Three COVID-19 learnings that can be taken back to work
With many businesses forced to adopt working-from-home measures on a permanent basis over the last few months, there is an opportunity to reflect on lessons that have been learned from this period.
Employers can trust staff to work from home
While remote working has been common in many industries and actively encouraged by some businesses, it has always had its sceptics.
Many organisations have successfully moved to regular working-from-home arrangements recently and as a result, there should now be a general level of trust that staff don’t necessarily have to be in the office to be productive.
Each business is different, and while some will opt for all employees to return to the physical workplace when possible, others will take a different approach and adopt some type of split between the days spent in the office and days spent working remotely.
This type of flexible arrangement could address some of the difficulties with public transport and physical distancing, and allow a more gradual transition while COVID-19 is still a significant concern.
Video conferencing has become the norm
The regularity of video calls has exploded over the last few months. People have become increasingly competent at virtually connecting with friends, family and colleagues. They have even become used to this type of interaction in the media, with professionals, athletes and even politicians adapting to the new normal.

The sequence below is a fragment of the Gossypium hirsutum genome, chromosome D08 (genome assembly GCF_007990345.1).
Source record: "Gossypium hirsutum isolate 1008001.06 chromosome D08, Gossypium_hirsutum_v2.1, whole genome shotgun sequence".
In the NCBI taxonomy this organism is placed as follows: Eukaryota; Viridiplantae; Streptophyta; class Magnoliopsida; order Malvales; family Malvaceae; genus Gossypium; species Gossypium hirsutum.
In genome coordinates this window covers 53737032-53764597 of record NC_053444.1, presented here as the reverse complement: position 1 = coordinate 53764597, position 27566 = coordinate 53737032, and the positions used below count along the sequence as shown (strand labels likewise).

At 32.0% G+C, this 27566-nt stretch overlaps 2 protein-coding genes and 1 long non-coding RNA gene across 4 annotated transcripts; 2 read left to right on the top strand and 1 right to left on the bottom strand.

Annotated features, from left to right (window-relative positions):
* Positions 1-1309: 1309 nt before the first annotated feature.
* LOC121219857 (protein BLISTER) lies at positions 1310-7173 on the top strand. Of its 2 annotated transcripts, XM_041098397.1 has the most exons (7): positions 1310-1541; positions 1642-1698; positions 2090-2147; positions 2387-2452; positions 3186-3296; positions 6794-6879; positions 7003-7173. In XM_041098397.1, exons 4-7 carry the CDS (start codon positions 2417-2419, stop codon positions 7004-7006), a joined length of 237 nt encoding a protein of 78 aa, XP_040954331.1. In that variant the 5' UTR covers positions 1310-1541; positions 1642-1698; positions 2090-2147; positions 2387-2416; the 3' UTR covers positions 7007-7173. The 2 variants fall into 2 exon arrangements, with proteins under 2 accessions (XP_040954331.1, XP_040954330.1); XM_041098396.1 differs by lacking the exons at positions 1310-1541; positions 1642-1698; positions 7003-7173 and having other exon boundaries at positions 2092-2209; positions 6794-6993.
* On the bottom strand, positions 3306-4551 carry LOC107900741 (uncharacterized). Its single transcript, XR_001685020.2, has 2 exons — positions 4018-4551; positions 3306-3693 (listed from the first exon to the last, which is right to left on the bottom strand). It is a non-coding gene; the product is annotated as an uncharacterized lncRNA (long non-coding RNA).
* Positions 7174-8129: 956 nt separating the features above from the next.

This poses an interesting debate about the cost of physically putting someone in a room with someone else for business purposes. With people more accustomed to teleconferencing, it presents an opportunity to reduce business travel – local, interstate and overseas – and with it the associated cost and time spent in transit.
Good culture is worth investing in
Businesses have had to make difficult decisions around finances and personnel, all the while attempting to keep morale high and continuing to operate to provide services to the community.
While this has been (and will continue to be) a hugely challenging time, it is demonstrating the value of strong workplace culture.
The effort taken to keep teams connected while working remotely can be adapted to the more normal situation when workers do return to the office. The different steps that might have been introduced (virtual coffees, novelty meeting ice-breakers, themed virtual afternoon teas) can be adapted to the physical workplace and businesses can continue to derive the benefits of these team building exercises.
This can only be achieved successfully with quality individuals on multiple levels pulling in the same direction and is a prime example of why cultural fit into a business is so important.